KZN floods: Read these stories about the scale, science and economic impact of the devastation
There have been drownings, landslides, power outages, water shortages and flooding of infrastructure as continuous rainfall has been battering KZN since Monday.
After days of constant rain, KwaZulu-Natal’s infrastructure, which has been under strain from years of under-investment and poor maintenance, buckled. This led to a number of drownings, landslides, power outages, water shortages and flooding of bridges, homes and businesses.
We compiled a list of articles to help you understand the scale of the humanitarian crisis, the damage to the province’s economy and the science behind the extreme weather.
Photos show the scale and impact of the recent flooding in and around Durban.
As the floodwaters slowly recede, the dead are being found. They are grandmothers, swept away while clutching a grandchild, and mothers who risked all to provide for their children.
Just hours after President Cyril Ramaphosa ended his tour of eThekwini on Wednesday, the flooding in KwaZulu-Natal was declared a provincial disaster and gazetted as such by Dr Mmaphaka Tau, head of the National Disaster Centre.
Durban floods are a massive wake-up call: A deadly combination of climate change, corruption and ineptitude
Weather events like this week’s Durban floods are just the beginning, and freak weather phenomena such as this will become much more commonplace. Perhaps the most crucial question is how we combat this, writes Prof Tshilidzi Marwala.
Civil society and humanitarian groups have called for urgent interventions in areas affected by flooding in KwaZulu-Natal, particularly informal settlements. While residents prepare for a potential further deluge, many have been left without access to water and electricity.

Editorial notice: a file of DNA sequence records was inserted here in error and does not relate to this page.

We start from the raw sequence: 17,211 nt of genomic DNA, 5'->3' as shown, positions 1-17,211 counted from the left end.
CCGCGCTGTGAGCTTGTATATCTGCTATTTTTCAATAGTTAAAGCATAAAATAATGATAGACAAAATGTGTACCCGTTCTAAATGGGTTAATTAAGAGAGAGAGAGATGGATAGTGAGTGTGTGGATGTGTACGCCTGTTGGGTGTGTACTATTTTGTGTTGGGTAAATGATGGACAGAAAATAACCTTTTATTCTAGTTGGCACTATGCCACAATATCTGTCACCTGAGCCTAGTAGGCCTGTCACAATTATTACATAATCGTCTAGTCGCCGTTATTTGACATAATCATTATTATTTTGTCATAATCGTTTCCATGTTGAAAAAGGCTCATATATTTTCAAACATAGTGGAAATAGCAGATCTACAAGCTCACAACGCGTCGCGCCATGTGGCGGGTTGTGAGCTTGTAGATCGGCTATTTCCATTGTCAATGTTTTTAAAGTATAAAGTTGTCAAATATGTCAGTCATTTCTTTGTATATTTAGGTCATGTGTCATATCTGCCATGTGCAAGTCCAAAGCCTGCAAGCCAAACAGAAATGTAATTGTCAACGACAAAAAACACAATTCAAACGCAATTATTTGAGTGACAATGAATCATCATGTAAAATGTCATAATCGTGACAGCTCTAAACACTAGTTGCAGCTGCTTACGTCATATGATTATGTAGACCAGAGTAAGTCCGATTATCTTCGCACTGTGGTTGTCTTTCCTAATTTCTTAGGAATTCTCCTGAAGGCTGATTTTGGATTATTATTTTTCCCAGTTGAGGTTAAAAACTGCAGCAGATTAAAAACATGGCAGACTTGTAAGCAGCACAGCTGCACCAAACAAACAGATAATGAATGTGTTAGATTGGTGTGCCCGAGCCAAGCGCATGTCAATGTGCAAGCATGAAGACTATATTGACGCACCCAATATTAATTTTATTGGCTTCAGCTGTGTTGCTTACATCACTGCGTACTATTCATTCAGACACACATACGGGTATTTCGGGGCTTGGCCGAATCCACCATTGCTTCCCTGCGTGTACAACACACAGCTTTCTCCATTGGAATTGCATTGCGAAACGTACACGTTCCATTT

Scores of people have died, suburban walls have collapsed, vehicles have ploughed into newly formed sinkholes, cemeteries have flooded and many businesses have closed temporarily.
Adding to the complexity, rescue teams across the city are cut off from each other, with major thoroughfares completely flooded, roads washed away and some bridges nearing collapse.
Just as businesses and residents were finding their feet after July’s unrest in KwaZulu-Natal, the province was hit by torrential rains and heavy, widespread flooding.
The timing couldn’t have been worse for the province’s economy.
A “pollution control dam” designed to safely capture toxic and hazardous waste residue from the gutted UPL pesticide warehouse in Durban has overflowed, releasing an unspecified quantity of chemically contaminated wastewater into the Umhlanga River and adjoining beaches north of Durban.
Thirteen crocodiles have been recaptured north of Durban after making a break for freedom during the mayhem of the KwaZulu-Natal floods — though one of the reptiles seems to have returned of its own volition.
Ishmael Moyo, a forecaster at the South African Weather Service, said: “Currently we are observing what we call a low-pressure system… the system that has been dominating central parts of the country for the past few days.”
The Intergovernmental Panel on Climate Change’s (IPCC) recent report, Climate Change 2022: Impacts, Adaptation and Vulnerability, made a number of findings germane to current events. DM
South Africa suspended shipping at its main port in Durban after incessant heavy rains and resultant flooding damaged roads leading to the harbour.